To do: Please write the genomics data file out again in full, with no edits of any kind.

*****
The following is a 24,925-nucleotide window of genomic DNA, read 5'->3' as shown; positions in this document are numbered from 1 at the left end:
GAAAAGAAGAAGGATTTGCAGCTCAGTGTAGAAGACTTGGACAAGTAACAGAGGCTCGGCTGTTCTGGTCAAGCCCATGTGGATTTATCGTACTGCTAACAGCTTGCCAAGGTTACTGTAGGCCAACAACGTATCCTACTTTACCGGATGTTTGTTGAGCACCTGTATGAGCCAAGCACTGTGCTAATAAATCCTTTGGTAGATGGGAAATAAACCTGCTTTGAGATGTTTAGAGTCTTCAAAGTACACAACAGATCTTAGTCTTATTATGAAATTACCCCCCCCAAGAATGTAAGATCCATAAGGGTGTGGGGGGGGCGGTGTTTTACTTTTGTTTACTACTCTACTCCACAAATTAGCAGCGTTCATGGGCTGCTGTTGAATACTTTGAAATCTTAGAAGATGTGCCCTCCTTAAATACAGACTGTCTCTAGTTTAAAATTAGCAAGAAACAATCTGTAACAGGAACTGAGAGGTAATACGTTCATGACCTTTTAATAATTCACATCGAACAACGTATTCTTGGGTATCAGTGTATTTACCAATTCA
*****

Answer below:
The following is a 24,925-nucleotide window of genomic DNA, read 5'->3' as shown; positions in this document are numbered from 1 at the left end:
GAAAAGAAGAAGGATTTGCAGCTCAGTGTAGAAGACTTGGACAAGTAACAGAGGCTCGGCTGTTCTGGTCAAGCCCATGTGGATTTATCGTACTGCTAACAGCTTGCCAAGGTTACTGTAGGCCAACAACGTATCCTACTTTACCGGATGTTTGTTGAGCACCTGTATGAGCCAAGCACTGTGCTAATAAATCCTTTGGTAGATGGGAAATAAACCTGCTTTGAGATGTTTAGAGTCTTCAAAGTACACAACAGATCTTAGTCTTATTATGAAATTACCCCCCCCAAGAATGTAAGATCCATAAGGGTGTGGGGGGGGCGGTGTTTTACTTTTGTTTACTACTCTACTCCACAAATTAGCAGCGTTCATGGGCTGCTGTTGAATACTTTGAAATCTTAGAAGATGTGCCCTCCTTAAATACAGACTGTCTCTAGTTTAAAATTAGCAAGAAACAATCTGTAACAGGAACTGAGAGGTAATACGTTCATGACCTTTTAATAATTCACATCGAACAACGTATTCTTGGGTATCAGTGTATTTACCAATTCA